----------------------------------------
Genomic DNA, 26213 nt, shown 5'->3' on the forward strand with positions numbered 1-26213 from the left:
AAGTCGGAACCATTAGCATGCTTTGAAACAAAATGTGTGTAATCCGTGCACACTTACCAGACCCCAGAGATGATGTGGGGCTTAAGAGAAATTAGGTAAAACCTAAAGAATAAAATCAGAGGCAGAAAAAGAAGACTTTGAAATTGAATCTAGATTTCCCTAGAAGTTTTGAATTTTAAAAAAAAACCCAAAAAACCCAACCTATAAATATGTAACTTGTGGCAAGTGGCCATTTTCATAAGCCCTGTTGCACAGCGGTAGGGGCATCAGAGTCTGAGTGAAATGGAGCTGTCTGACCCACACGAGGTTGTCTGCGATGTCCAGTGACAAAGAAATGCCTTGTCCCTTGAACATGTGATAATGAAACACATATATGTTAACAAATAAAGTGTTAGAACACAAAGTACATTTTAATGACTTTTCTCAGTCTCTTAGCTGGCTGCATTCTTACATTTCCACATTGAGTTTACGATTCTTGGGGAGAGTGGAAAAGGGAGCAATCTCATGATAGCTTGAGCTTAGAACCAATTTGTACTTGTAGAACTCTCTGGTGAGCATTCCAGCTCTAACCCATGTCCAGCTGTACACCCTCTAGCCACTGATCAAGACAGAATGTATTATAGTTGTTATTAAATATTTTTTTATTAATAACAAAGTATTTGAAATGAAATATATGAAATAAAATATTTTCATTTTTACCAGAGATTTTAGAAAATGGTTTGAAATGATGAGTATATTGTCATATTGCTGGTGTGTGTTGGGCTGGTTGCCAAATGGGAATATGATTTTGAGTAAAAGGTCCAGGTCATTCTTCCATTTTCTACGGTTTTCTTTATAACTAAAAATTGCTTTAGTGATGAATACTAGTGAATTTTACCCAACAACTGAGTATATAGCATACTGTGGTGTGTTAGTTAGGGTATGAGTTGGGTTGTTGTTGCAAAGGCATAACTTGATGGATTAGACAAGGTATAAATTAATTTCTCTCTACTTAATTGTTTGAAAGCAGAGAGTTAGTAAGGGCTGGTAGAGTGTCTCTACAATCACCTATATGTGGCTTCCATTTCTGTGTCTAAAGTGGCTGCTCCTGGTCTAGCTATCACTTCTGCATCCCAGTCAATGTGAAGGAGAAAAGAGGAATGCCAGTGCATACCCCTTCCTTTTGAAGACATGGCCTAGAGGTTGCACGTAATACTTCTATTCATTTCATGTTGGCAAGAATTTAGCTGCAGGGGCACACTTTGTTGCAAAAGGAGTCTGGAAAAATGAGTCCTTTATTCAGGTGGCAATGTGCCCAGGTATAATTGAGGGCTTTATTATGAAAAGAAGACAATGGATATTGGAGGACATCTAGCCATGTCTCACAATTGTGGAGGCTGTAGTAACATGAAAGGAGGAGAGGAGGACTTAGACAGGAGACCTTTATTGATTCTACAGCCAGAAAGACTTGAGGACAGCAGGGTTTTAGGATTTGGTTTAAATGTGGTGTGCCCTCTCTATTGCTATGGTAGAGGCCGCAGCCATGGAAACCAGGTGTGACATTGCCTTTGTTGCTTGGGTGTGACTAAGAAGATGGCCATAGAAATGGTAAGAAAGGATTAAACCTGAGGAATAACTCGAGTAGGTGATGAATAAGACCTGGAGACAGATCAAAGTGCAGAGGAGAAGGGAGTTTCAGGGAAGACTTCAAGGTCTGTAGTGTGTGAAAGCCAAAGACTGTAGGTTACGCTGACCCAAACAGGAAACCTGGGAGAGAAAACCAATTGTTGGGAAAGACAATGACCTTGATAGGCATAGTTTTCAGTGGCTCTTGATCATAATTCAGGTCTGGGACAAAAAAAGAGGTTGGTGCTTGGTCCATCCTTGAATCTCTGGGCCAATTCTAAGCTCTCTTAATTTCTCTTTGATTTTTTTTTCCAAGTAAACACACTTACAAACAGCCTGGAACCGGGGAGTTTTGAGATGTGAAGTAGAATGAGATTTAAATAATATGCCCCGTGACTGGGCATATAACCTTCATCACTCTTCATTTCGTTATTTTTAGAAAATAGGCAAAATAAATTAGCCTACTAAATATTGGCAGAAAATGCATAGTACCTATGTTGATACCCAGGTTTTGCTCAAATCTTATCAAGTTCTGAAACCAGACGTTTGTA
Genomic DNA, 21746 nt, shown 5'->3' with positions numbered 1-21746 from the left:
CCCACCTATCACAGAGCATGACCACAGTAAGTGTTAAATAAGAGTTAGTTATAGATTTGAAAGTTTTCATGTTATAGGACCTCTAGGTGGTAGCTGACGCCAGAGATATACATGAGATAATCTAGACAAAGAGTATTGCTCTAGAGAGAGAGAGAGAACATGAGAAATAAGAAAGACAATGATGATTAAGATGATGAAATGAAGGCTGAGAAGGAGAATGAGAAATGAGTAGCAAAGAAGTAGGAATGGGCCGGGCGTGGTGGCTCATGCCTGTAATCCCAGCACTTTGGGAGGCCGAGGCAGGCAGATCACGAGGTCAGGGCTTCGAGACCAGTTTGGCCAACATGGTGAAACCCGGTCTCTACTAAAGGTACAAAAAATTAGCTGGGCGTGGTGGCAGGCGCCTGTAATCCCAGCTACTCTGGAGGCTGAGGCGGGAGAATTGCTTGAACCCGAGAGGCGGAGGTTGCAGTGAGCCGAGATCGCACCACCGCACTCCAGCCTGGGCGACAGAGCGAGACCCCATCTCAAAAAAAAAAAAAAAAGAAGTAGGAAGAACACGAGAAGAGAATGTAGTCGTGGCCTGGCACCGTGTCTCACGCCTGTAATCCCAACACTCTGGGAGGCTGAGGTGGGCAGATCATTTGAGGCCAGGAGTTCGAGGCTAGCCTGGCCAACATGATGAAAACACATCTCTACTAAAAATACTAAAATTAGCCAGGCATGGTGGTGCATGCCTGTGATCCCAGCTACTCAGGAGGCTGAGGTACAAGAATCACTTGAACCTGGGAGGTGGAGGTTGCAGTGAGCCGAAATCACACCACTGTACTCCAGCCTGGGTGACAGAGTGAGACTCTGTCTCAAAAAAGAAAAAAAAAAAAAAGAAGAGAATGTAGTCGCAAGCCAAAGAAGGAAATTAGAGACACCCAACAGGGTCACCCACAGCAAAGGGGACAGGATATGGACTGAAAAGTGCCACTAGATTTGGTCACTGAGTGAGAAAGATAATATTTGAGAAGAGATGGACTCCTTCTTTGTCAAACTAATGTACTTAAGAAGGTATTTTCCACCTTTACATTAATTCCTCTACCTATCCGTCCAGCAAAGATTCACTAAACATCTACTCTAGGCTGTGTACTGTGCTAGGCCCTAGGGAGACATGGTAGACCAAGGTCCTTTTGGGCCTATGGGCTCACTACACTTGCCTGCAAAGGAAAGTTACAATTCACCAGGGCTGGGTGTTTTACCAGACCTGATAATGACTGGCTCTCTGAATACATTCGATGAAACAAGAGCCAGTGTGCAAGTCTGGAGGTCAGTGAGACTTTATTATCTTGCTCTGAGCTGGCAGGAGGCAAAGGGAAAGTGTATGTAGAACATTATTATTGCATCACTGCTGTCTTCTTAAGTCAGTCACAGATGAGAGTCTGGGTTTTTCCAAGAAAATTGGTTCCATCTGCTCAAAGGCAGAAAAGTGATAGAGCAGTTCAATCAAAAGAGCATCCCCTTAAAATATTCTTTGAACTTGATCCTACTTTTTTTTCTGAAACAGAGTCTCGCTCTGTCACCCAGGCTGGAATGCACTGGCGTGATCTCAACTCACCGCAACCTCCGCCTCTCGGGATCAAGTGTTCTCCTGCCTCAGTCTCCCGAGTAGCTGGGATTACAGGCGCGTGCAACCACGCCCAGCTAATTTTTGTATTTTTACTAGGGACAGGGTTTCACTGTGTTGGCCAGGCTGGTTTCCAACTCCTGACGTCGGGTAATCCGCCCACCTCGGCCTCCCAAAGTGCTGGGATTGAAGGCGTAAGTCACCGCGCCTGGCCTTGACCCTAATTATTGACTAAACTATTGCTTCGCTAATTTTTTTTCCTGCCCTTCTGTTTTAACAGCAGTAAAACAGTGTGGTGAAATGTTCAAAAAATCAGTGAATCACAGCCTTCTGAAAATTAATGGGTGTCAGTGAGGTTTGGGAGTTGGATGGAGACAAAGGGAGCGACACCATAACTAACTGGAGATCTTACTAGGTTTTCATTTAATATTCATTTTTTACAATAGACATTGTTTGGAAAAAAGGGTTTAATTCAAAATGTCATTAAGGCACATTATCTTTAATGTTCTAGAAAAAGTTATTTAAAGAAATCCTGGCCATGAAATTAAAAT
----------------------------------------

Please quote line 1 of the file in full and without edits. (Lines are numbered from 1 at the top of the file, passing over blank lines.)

Genomic DNA, 26213 nt, shown 5'->3' on the forward strand with positions numbered 1-26213 from the left: